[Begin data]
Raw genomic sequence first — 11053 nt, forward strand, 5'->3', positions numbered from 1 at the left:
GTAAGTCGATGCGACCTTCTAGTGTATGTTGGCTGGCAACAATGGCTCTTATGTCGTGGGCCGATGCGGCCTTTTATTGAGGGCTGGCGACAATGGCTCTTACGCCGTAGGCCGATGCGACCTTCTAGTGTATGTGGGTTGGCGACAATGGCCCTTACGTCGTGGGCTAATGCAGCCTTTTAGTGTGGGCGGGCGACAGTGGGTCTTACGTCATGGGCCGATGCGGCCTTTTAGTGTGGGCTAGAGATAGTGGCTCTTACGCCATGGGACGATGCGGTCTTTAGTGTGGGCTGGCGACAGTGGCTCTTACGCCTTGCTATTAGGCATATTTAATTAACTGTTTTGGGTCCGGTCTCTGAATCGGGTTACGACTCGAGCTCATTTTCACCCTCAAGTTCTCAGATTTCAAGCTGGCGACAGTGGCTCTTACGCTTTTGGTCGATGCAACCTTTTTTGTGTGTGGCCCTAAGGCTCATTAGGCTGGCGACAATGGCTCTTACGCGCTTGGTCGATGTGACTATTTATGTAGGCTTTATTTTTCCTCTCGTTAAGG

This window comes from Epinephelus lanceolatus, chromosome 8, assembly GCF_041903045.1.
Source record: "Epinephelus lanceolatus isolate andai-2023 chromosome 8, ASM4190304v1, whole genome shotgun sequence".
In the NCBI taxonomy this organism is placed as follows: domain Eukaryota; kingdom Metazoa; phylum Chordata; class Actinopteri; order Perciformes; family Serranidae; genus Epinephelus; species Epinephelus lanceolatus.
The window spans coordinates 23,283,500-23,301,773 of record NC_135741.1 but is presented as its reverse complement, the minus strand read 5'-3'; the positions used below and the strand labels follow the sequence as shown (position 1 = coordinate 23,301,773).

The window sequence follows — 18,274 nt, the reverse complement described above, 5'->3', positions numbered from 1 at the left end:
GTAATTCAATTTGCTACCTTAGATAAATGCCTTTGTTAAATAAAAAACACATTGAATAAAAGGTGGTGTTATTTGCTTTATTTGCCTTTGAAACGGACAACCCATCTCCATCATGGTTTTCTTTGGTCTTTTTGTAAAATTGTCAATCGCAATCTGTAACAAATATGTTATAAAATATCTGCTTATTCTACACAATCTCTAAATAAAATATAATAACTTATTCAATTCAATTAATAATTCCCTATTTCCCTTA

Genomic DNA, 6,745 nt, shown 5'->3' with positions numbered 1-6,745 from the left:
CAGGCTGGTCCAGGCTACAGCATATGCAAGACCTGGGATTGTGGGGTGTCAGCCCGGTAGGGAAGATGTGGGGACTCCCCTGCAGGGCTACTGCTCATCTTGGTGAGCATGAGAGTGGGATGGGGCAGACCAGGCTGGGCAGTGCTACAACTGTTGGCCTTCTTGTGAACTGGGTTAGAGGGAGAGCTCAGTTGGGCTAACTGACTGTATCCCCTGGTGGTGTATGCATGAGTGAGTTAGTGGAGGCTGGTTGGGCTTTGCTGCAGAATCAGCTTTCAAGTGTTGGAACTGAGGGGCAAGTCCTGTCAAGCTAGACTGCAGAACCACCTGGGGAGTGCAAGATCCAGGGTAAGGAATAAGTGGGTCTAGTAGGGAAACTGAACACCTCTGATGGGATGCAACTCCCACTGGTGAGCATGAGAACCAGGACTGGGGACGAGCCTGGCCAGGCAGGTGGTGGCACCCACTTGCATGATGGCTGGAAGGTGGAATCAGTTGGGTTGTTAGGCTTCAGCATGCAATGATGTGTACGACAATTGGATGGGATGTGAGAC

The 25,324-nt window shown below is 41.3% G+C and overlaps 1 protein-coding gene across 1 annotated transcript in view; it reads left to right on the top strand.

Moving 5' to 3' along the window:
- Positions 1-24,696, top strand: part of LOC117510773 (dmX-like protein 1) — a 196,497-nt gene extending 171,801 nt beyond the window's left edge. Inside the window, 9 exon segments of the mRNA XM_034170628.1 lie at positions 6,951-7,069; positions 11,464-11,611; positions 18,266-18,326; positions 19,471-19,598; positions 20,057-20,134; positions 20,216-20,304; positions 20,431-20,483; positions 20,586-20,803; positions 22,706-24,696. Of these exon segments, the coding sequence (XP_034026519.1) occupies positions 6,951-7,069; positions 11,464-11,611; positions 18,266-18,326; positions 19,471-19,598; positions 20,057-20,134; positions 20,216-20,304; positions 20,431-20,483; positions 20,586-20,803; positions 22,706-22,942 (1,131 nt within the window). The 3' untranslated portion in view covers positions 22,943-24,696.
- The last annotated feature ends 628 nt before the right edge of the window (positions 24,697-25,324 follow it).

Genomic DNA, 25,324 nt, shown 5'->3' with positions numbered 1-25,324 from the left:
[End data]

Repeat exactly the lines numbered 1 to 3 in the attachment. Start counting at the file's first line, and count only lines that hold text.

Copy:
Raw genomic sequence first — 11053 nt, forward strand, 5'->3', positions numbered from 1 at the left:
GTAAGTCGATGCGACCTTCTAGTGTATGTTGGCTGGCAACAATGGCTCTTATGTCGTGGGCCGATGCGGCCTTTTATTGAGGGCTGGCGACAATGGCTCTTACGCCGTAGGCCGATGCGACCTTCTAGTGTATGTGGGTTGGCGACAATGGCCCTTACGTCGTGGGCTAATGCAGCCTTTTAGTGTGGGCGGGCGACAGTGGGTCTTACGTCATGGGCCGATGCGGCCTTTTAGTGTGGGCTAGAGATAGTGGCTCTTACGCCATGGGACGATGCGGTCTTTAGTGTGGGCTGGCGACAGTGGCTCTTACGCCTTGCTATTAGGCATATTTAATTAACTGTTTTGGGTCCGGTCTCTGAATCGGGTTACGACTCGAGCTCATTTTCACCCTCAAGTTCTCAGATTTCAAGCTGGCGACAGTGGCTCTTACGCTTTTGGTCGATGCAACCTTTTTTGTGTGTGGCCCTAAGGCTCATTAGGCTGGCGACAATGGCTCTTACGCGCTTGGTCGATGTGACTATTTATGTAGGCTTTATTTTTCCTCTCGTTAAGG

This window comes from Epinephelus lanceolatus, chromosome 8, assembly GCF_041903045.1.